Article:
In a “Celtic lands” tour, it’s no surprise that we went to Dublin, although we only spent one day. The photo gallery for this day is Dublin, feel free to check it out for photos I didn’t include here.

The tour’s obvious target was to take us to Trinity College to show us the Old Library and the Book of Kells exhibition.  From the bus on our way to Trinity College we did see one amazing thing:  the Samuel Beckett Bridge, which is built in the shape of an Irish harp!  I took a photo of it from the bus, below, but the reflections are confusing; the photo at the link above is much better.

Samuel Beckett Bridge, or Harp Bridge

As a medieval freak, I was very interested to see the Book itself, although I didn’t take any photos of it.  It is (obviously) kept in a glass case and open to show just 2 pages. The many gorgeous illustrations are reproduced all over the room in wall sized posters, which don’t really match the impact of a book that is 13 inches wide and 10 inches high.  It dates from the late 8th or early 9th century and was written and illustrated (like all books of the time) by hand, on calfskin vellum, using a pen cut from a goose feather, with ink made from carbon black (charcoal or lamp black mixed with a gum) and numerous colored pigments.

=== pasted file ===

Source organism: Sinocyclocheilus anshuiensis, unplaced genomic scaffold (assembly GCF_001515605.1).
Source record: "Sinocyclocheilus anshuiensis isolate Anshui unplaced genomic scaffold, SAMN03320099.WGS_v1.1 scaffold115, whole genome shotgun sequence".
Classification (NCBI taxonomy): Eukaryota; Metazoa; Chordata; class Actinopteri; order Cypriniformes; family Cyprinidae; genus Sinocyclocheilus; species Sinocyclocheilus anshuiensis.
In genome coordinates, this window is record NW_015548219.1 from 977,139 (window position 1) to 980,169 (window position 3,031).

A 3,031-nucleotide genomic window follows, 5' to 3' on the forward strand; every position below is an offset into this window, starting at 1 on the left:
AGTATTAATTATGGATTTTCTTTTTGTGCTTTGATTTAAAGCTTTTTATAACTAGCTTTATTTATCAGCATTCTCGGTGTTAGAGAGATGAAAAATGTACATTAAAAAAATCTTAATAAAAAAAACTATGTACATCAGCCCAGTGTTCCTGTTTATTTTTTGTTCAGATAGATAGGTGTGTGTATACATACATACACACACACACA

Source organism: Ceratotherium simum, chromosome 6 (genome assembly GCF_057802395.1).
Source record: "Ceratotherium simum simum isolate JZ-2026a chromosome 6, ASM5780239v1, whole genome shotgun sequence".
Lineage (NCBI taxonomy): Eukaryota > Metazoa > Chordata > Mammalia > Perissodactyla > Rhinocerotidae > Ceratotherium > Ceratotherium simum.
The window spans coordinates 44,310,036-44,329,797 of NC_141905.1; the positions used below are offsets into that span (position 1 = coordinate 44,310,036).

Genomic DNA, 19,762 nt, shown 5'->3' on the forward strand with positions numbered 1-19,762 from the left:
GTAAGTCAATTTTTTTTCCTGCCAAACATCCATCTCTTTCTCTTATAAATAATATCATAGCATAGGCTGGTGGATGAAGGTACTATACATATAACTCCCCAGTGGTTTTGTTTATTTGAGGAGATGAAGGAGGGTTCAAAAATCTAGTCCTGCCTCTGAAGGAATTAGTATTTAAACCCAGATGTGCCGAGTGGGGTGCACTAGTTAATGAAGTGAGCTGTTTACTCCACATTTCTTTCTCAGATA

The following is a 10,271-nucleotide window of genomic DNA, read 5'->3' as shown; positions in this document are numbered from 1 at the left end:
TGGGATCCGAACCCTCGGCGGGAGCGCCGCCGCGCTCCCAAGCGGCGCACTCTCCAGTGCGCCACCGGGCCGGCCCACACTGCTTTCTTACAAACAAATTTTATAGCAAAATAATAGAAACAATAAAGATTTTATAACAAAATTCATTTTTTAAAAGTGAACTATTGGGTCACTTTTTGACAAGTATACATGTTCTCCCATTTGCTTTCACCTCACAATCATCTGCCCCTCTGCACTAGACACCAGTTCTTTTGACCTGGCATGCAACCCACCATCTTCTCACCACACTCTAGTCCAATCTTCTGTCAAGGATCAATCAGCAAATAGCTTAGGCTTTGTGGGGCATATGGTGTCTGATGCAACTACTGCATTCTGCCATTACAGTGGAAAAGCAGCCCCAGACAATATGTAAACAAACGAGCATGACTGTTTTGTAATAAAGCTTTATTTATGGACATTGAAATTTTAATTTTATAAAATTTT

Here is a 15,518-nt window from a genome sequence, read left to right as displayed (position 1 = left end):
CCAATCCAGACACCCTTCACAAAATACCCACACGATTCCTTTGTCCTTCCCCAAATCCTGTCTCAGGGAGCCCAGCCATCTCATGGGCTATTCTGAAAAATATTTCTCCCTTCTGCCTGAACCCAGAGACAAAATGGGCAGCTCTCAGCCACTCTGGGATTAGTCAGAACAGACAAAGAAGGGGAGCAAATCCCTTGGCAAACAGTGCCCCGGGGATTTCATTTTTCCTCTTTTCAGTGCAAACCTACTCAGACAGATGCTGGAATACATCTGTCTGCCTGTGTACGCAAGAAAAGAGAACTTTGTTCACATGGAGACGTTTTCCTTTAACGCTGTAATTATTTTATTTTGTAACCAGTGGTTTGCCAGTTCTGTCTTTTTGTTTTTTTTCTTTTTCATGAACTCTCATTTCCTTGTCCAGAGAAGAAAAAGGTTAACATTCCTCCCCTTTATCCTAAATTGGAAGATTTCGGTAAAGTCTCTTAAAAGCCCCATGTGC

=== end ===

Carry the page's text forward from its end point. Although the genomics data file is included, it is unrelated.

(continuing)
If you Google “Book of Kells” you’ll find a whole list of entries, some of which reproduce some of the pages and illustrations.  The site 10 Things You Should Know About the Book of Kells notes that all the illustrations are under copyright to Trinity College and are available online on its Digital Collections, in high-resolution images.  I actually found them, but I don’t know how I got to them; the Trinity College web site is, um, difficult, and a search for the Book loads very slowly.  Try this URL, and wait awhile for the pages to load:


After seeing the Book of Kells, we went through into the rest of the Old Library, which is quite spectacular, especially the Long Room.  This is what libraries used to look like.  The Long Room was built between 1712 and 1732, but it originally had a flat plaster ceiling and shelving only on the lower level.  By the mid-19th century it was being used as a national book repository and had to be expanded to look like this:

Trinity College Old Library, Dublin – the Long Room

You can see the multiple galleries on each level, and this is what they look like:

Trinity College Old Library, stacks

I don’t think I saw a shelf with any space on it, anywhere. There are spiral metal stairs between the gallery levels, and the individual galleries have ladders to get to the upper shelves. 

Since I did the honors thesis for my B.A. in English on Jonathan Swift, I was delighted to see the bust of him in the Long Room:

Bust of Jonathan Swift, Trinity College Old Library

After Queen Anne ascended the throne of England and took a dislike to his writings; his English supporters got him appointed dean of St. Patrick’s Cathedral in Dublin and he spent the rest of his life there.